Tuesday, December 24, 2013

POSITIVELY CHRISTMAS



Last Christmas I shared one of my Christmas memories with you. This year I have another.  This one appears in A Cup of Comfort for Mothers. 

 
Empty Nest Christmas
 
     My youngest daughter moved out of the house just a few weeks before Christmas – the last one of the three to leave the nest.  But it was okay. It was time to move on, for both of us.  She was ready to assert her independence, and I was ready to make a few changes to the house – a new guest bedroom, for instance.  She also took her dogs – all three of them – and the house was, indeed, quiet.  Ahh, sweet bliss!  Visions of long, uninterrupted bubble baths began to emerge.

    “Oh Mom, are you going to be okay?” lamented daughter number two as she helped me unpack my Christmas decorations.  “You’re going to be all alone when you wake up on Christmas morning.”

     Pop! There went that bubble of idyllic solitude.  I hadn’t thought of waking to an empty house on Christmas morning. 

     “Are you going to hang your stocking?” she asked.


     One December when my girls were little I had made all of us Christmas stockings of jewel-toned velvet – in our favorite colors, banded with quilted gold lamé́ and trimmed with ribbon.  Each girl had taken hers when she moved out and all I had now was my own.

     Their father and I had been divorced for about ten years, so I was pretty much used to being alone, I thought.  Still, on Christmas morning there had always been stockings filled with candy and small gifts hanging from the mantle.  Seeing what was in our stockings had always been one of our favorite traditions.  It was often a creative challenge to find things that would actually fit into the stockings.

     No, I hadn’t thought of a Christmas morning without at least one daughter to share our stocking tradition.  Now, when I did, imagining a single, empty stocking hanging from the fireplace seemed awfully lonely.
 

     “Probably not” I answered my middle child.  "Thanks a lot, daughter!” I teased.

     Several times over the days leading up to Christmas I tried to imagine how I would feel waking up alone on Christmas morning.  Finally, I just resigned myself to making do with a mug of hot coffee and a plate of my favorite Christmas cookies.  I always baked cookies.  This year I had given most of them to the girls – keeping a few for myself, of course.  I would just have to cope.

     As it turned out I hung my stocking after all, deciding it was just a decoration and hoped that someday there would be two stockings hanging side by side – that I would have someone special to make and fill a new stocking for.  It looked pretty. A Christmas hearth needed stockings, even if it was only one.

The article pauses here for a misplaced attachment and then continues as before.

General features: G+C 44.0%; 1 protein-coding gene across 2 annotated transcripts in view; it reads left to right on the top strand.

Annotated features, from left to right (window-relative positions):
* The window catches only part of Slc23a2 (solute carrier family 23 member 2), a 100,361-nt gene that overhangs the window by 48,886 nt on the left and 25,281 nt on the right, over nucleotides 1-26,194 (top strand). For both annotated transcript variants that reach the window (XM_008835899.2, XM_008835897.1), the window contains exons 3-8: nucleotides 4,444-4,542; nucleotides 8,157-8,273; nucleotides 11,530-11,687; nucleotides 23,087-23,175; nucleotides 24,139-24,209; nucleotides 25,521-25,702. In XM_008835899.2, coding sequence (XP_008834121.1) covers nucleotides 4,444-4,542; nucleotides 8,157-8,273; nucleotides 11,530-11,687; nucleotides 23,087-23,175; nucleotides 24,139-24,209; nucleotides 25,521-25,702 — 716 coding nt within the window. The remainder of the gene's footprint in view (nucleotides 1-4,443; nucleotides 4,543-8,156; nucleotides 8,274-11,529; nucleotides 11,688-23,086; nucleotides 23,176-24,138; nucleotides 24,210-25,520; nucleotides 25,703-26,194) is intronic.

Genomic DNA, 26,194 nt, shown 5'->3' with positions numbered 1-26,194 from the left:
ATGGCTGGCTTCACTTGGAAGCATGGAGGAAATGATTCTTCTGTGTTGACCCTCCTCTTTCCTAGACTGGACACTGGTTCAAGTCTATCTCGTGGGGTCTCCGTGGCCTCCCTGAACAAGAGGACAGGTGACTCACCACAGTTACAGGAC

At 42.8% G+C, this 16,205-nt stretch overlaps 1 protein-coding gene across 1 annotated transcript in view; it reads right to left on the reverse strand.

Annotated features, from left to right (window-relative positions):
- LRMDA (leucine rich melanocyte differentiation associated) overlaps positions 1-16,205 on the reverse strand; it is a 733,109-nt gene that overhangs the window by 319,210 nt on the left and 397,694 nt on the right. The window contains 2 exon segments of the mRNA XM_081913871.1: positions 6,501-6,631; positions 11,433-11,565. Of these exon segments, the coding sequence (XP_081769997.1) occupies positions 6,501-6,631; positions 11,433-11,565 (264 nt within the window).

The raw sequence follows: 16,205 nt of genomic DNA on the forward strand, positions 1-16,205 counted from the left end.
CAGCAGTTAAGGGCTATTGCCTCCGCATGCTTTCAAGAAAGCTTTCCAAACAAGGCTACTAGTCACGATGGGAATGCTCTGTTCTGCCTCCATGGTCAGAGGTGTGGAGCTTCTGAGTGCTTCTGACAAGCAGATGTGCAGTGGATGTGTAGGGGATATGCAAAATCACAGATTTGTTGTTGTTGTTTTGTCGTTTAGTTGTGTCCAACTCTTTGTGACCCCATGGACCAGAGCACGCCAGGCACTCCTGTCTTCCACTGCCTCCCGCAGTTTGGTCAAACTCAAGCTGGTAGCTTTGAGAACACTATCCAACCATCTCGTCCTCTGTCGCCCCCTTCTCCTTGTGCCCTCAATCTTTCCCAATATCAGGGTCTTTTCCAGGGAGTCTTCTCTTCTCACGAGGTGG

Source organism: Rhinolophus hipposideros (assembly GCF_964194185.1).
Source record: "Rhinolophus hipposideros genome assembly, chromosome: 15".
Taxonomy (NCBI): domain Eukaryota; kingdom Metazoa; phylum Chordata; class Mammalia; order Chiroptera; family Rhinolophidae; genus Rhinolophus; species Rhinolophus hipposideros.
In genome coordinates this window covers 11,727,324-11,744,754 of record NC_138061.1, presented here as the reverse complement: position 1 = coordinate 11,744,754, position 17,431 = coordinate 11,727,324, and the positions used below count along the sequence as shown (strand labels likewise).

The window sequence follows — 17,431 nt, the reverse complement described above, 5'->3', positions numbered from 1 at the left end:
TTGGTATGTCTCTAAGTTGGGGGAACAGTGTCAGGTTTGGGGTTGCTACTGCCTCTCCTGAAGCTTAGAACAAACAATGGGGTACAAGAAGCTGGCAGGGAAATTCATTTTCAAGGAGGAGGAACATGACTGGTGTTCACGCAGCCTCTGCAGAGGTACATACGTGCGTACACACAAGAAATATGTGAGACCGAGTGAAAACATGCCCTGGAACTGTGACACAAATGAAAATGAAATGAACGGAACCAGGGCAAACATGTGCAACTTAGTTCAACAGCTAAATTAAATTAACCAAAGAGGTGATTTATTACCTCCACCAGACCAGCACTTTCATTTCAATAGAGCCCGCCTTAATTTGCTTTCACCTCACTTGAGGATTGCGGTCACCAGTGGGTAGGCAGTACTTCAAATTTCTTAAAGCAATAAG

I spent Christmas Eve at my mother’s house, celebrating with uncles, aunts, and cousins.  My daughters and their boyfriends stopped in of course, but they were all in serious relationships, which meant they had other stops to make that night.  I wasn’t the only mother who had to be kept happy on Christmas Eve!  It was a nice evening but I guess nothing ever lives up to those memories of Christmas as a kid and when you have children of your own.

     It was snowing as I drove home. 

     I hung up my coat, got into my pajamas, and settled into my favorite living room chair to bask in the glow of the Christmas lights.  It was so peaceful.  But what to my wondering eyes should appear!  My stocking, hanging from the mantle, was filled to the brim! Shiny bows peeked from the top, a couple more were scattered on the hearth.  I could not have been more surprised. There really is a Santa! I thought.  I laughed, I cried, I shook my head.  It was the sweetest thing anyone could have done for me!  I couldn’t resist. I opened one package and left the rest for the morning.

     Such fun it was having those gifts to open the next morning!  Lovely soaps, bath oil, lotions, and a sea sponge.  I would have those bubble baths I’d been dreaming about.  There were even a couple of new CD’s for me to listen to as I soaked.  My daughters made my Christmas that year.  Sure, I was their mother, but it was so thoughtful. I felt so proud of them.  I assumed they had gotten together and picked a designated stocking stuffer, but I found out later that was not the case.  They each had come up with the idea and made the trip on their own, independent of one another.

     The neighbors must have wondered at my exuberance as I shoveled the snow from the walk that morning – waving and calling out “Merry Christmas!”  My children loved me.  And my nest would never be empty of their love. What more could any mother want?


 If you'd like to read my other Christmas story here's the link  http://maureenblevins.blogspot.com/2012/12/positively-decking-halls-and-oh.html
May you all have a wonderful Christmas! If you don't celebrate Christmas, I hope whatever holiday you do observe is the best ever!
 
As always, words and photos are my own, and require permission to reprint.
However, feel free to share the blog in it's entirety. In fact, I encourage it!

2 comments:

  1. I for one found this story to be one of your shining moments as a blogger... and your daughters are the finest women I personally have ever met ...they through it all still today have a unending love for their parents...which by far is the most humbling gift any parent can have......MERRY CHRISTMAS TO YOU MAUV (HEHE)..YOU ARE TRULY BLESSED

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  2. Beautiful story, Maureen. Merry Christmas and the best to you in the new year.

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